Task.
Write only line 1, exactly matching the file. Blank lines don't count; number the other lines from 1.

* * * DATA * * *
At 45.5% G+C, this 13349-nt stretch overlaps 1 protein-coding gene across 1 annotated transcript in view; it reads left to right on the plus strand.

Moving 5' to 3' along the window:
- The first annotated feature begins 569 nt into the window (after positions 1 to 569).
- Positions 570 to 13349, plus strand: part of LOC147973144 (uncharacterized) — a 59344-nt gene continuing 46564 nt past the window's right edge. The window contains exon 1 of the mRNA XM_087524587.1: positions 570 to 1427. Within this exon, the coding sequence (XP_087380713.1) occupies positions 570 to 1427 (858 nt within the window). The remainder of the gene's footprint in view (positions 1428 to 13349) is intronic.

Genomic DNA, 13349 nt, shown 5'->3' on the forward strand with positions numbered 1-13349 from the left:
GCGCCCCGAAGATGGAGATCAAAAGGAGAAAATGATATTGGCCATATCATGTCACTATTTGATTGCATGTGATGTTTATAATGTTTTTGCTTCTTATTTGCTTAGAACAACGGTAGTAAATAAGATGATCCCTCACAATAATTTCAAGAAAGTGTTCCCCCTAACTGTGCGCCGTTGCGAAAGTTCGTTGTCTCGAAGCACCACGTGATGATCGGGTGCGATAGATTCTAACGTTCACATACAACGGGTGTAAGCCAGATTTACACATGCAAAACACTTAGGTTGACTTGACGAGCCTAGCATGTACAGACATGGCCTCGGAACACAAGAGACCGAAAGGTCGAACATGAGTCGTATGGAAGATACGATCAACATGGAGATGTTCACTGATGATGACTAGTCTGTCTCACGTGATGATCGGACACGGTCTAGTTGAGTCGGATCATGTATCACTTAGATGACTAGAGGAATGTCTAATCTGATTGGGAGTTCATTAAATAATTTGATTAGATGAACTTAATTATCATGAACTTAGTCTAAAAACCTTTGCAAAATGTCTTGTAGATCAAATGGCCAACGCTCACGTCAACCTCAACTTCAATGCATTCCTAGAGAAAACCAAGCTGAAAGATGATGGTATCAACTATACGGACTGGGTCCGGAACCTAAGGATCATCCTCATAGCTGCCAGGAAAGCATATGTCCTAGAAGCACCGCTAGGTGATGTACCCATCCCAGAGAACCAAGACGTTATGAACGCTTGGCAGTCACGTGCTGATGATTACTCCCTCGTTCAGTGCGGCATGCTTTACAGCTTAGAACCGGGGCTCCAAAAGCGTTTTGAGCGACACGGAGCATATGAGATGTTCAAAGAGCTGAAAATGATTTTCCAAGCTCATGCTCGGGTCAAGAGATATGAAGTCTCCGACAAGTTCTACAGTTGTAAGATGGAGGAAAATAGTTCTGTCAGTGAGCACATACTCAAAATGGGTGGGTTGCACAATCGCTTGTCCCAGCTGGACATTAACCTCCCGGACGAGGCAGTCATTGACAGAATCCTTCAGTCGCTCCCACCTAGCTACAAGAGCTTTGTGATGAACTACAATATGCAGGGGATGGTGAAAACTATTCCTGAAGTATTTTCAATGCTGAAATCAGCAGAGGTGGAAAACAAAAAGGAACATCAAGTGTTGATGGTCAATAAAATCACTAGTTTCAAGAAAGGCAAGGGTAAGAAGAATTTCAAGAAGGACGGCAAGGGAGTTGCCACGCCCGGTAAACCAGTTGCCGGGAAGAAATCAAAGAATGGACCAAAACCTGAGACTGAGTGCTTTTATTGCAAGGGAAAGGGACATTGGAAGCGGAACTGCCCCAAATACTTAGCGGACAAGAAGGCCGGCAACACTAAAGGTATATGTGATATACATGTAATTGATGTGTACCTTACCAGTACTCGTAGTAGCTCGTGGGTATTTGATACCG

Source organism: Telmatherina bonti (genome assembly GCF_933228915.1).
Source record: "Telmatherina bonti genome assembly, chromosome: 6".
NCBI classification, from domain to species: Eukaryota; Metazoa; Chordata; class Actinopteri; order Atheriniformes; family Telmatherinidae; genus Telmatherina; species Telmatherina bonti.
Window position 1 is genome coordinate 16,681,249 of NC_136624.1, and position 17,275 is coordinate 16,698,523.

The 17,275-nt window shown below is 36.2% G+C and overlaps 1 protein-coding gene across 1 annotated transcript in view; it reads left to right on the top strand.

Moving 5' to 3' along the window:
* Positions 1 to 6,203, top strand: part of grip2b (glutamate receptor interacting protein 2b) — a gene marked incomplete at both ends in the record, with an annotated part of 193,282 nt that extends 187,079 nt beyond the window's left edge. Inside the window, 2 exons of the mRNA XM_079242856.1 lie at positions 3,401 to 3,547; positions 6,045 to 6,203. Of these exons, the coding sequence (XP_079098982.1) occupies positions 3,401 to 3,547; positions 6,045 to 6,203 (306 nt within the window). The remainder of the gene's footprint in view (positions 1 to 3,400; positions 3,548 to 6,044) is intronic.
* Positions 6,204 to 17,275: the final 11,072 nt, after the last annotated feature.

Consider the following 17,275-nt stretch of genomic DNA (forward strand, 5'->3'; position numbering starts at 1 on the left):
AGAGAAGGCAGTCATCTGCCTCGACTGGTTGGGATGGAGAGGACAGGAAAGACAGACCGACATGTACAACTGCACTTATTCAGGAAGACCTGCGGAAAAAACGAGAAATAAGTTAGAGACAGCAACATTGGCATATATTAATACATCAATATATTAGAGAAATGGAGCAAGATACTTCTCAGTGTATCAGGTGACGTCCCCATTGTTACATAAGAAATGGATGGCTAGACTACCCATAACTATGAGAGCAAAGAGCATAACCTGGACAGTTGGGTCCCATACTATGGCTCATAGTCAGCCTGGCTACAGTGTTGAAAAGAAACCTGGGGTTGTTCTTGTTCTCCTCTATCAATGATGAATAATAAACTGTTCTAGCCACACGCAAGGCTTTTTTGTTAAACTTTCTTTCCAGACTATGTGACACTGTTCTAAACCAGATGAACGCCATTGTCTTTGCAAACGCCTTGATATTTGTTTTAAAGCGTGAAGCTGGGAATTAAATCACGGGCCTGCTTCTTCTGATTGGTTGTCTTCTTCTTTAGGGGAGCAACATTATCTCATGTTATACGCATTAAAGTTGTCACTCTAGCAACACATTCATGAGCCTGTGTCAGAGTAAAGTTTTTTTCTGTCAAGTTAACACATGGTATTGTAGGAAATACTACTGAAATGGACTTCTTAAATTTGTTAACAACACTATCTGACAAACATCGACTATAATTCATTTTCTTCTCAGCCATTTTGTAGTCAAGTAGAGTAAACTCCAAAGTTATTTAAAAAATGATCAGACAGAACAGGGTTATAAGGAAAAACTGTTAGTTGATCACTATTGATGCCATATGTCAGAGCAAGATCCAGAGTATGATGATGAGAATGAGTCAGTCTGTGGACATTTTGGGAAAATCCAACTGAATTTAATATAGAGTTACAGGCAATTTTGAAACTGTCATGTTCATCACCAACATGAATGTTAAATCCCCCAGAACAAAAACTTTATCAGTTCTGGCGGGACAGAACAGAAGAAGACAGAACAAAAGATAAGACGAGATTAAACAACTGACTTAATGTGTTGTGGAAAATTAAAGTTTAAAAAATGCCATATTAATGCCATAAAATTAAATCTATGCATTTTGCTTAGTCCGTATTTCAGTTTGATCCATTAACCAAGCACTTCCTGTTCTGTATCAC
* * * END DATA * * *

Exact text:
At 45.5% G+C, this 13349-nt stretch overlaps 1 protein-coding gene across 1 annotated transcript in view; it reads left to right on the plus strand.